Having graduated from schools of hard knocks, Nick Lewis and Arthur Clark yearn to be roads scholars.
Their mentor is a mint condition '61 Corvette convertible that grades on the curve. Their learning experiences invariably involve a curvy girl or two encountered during detours from long, lonesome highways. You're now up to speed on NBC's "Route 66," distant relative of the original 1960s series starring Marty Milner and George Maharis as Tod Stiles and Buz Murdock.
Sight unseen, I assumed the new "Route 66," [which premieres tonight at 8 on WMAR (Channel 2),] would be something of a tired car-toon. But the first two episodes prove to be smoothly tuned vehicles for two hunky spark plugs.
Before summer's end, James Wilder and especially Dan Cortese are going to be all over the covers of teen mags and maybe even "Car and Driver." Count on the biggest pimple eruption since the "Beverly Hills, 90210" stars laid claim to the hearts and hormones of the young and the restless.
Mr. Cortese already has a following as host of "MTV Sports" and as the pitchman for Burger King. Mr. Wilder, of ABC's short-lived "Equal Justice" series, until now has been kicking around prime time without taking hold. On "Route 66," they've both cornered the market on killer good looks; they're otherwise suitably mismatched.
Mr. Wilder is welder Nick Lewis, illegitimate son of Buz Murdock.
"He was just passin' through. That's when he met my mother," Nick says of Buz after learning he has just died. "My old man, Buz Murdock, who I hated because I never got to know him in the first place."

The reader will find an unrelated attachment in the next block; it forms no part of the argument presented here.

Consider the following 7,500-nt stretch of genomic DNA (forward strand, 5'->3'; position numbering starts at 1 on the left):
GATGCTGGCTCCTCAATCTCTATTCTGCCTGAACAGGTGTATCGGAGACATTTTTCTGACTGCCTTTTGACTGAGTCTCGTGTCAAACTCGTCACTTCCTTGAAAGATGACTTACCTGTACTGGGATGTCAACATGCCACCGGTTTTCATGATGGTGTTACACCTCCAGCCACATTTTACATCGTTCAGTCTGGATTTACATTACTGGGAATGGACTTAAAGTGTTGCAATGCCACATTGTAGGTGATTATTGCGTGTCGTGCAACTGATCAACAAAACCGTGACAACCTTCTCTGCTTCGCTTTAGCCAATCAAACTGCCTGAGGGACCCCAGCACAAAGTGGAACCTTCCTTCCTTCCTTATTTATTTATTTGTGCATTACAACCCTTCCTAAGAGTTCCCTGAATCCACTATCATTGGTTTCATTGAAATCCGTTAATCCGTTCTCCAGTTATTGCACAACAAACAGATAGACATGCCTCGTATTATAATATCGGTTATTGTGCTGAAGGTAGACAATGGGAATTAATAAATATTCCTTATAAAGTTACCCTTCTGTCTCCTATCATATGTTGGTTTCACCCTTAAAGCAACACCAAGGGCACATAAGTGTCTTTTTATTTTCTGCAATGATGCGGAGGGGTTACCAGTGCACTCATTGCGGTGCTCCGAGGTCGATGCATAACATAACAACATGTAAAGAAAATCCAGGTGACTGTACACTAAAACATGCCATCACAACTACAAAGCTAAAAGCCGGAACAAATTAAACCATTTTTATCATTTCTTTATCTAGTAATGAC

But Buz has left a will. And where there's a will, there's a way for Nick to let bygones be bygones. He journeys to Buz's rented home to find the remnants of a broken-down recluse: a nearly empty whiskey bottle, cards frozen in a game of solitaire, a well-used ashtray and a half-empty jar of peanuts. Some inheritance.
Before heading back to Allentown, Pa., however, Nick checks the garage. He discovers a showroom-fresh Corvette and knows just what to do with it. But en route back home, he encounters the hitchhiking Arthur Clark (Mr. Cortese), a fast-talking, quick-quipping fugitive from an uncaring father.
Their initial conversation pretty much sets the parameters of their relationship and the show itself.
Nick: "Tell me somethin', are you lost?"
Arthur: "Define 'lost.' "
"Well, you don't know who you are, and you don't know where you're goin'."
Pause, one-two. "Yeah, I'm lost."
Mr. Cortese manages to be a space cadet without your wanting to send him to the moon. He often talks a stream worthy of Bruce Willis in season one of "Moonlighting." Mr. Wilder is stuck with being the more down-to-earth of the two. But his wanderlust merely needs a kick start, and he's now hooked up with just the guy for the job.
Their first pit stop, a honky-tonk, allows them to meet the sculpted Lily (Stacy Haiduk), in whom Arthur takes an immediate interest. His wisecracks land him two punches to the chops from Lily's hillbilly suitor. The boys and Lily escape together but are soon apart when she steals the Corvette. Lily, it turns out, is on the lam from a sugar daddy who wants her back and has sent two thugs to retrieve her. Nick and Arthur later reclaim the Corvette -- and Lily -- with help from a well-connected kid wearing an "I'm a member of the cultural elite" T-shirt.
"Route 66" is pretty good work all around. The lead characters are appealing, the writing has some traction and the expected chase scenes are missing in action. All in all, this is a welcome summer series that deserves a spot on the network's fall schedule.